About half a million people turn up for the annual July 1 rally to mark the handover of the city to China. They are infuriated by a proposal to enact a national security law which they view as infringing on their freedom. It would have prohibited treason, secession, sedition and subversion against the Chinese government. It was shelved indefinitely after the peaceful march.
Tens of thousands of Hong Kongers participate in a protest on July 29 against a proposal to add moral and national education to the curriculum of the city's schools. It is seen as an attempt to "brainwash" young people. In late August, a group of secondary students begin an "occupation" against the proposal and in early September the government announces that schools are given discretion whether to implement the curriculum.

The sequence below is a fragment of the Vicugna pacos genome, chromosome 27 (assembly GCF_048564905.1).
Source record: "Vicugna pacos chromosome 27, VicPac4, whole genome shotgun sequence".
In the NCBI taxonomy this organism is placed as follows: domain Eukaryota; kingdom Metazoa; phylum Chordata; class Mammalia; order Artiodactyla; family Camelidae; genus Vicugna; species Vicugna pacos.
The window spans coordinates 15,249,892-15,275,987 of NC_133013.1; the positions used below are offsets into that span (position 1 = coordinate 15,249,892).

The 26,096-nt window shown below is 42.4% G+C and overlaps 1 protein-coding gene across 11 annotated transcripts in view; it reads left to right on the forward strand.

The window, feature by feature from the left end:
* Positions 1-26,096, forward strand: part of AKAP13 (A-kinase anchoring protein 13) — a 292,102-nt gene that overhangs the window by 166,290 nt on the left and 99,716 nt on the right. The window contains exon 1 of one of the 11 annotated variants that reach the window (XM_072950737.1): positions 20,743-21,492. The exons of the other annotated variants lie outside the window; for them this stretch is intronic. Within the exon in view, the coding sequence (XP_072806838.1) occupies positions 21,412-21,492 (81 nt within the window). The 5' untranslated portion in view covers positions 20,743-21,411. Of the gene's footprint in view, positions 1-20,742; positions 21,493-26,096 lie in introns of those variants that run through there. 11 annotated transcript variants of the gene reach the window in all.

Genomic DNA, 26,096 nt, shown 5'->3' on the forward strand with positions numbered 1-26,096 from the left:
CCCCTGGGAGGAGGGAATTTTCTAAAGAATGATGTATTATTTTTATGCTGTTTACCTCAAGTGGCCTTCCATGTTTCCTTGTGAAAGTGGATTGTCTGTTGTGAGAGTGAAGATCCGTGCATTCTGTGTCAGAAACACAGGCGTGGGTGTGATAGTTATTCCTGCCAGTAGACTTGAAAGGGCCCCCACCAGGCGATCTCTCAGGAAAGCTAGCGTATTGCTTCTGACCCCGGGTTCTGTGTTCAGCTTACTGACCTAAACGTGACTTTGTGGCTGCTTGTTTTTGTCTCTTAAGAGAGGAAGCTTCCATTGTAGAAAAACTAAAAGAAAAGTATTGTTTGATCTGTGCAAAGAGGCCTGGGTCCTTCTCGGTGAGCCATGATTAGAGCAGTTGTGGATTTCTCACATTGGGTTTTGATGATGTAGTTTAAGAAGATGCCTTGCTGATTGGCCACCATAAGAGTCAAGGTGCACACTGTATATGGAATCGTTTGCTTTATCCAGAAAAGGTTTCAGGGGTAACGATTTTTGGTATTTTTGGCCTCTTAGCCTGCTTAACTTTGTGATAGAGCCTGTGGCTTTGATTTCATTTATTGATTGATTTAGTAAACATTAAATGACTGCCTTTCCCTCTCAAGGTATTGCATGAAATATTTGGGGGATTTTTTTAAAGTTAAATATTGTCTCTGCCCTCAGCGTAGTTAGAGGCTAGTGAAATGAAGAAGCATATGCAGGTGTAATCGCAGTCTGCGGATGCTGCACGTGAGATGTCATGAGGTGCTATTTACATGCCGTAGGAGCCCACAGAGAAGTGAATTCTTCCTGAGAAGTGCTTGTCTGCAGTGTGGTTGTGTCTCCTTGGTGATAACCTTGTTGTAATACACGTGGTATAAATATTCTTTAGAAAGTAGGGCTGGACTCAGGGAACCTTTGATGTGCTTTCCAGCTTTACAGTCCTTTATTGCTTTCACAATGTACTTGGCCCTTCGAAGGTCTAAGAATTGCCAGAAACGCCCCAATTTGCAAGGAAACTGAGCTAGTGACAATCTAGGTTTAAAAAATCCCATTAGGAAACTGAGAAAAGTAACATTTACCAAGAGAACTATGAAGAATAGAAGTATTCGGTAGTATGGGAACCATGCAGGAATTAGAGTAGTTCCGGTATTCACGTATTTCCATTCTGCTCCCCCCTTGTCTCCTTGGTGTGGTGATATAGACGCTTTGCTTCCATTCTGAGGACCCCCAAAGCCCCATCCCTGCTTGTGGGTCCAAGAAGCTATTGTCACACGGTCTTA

Protesters, mostly students, occupy streets in the financial district, the Causeway Bay shopping belt and Mong Kok (a blue-collar district), to demand greater democracy. They believe that proposals to grant universal suffrage in elections for the chief executive are a sham because candidates are first to be vetted by Beijing. The 79-day largely peaceful sit-in protest, known as the Umbrella Movement or Occupy Central, ends without the protesters winning any concessions from Beijing.
A proposed Bill to amend extradition laws that will allow criminal suspects in the city to be sent to the mainland brings Hong Kongers out to the streets in the millions. They oppose the Bill because of fear that it will erode their civil rights and political freedom. Younger protesters adopt more confrontational tactics in order to be heard, leading to clashes with police on June 12 and the storming of the Legislative Council building on July 1.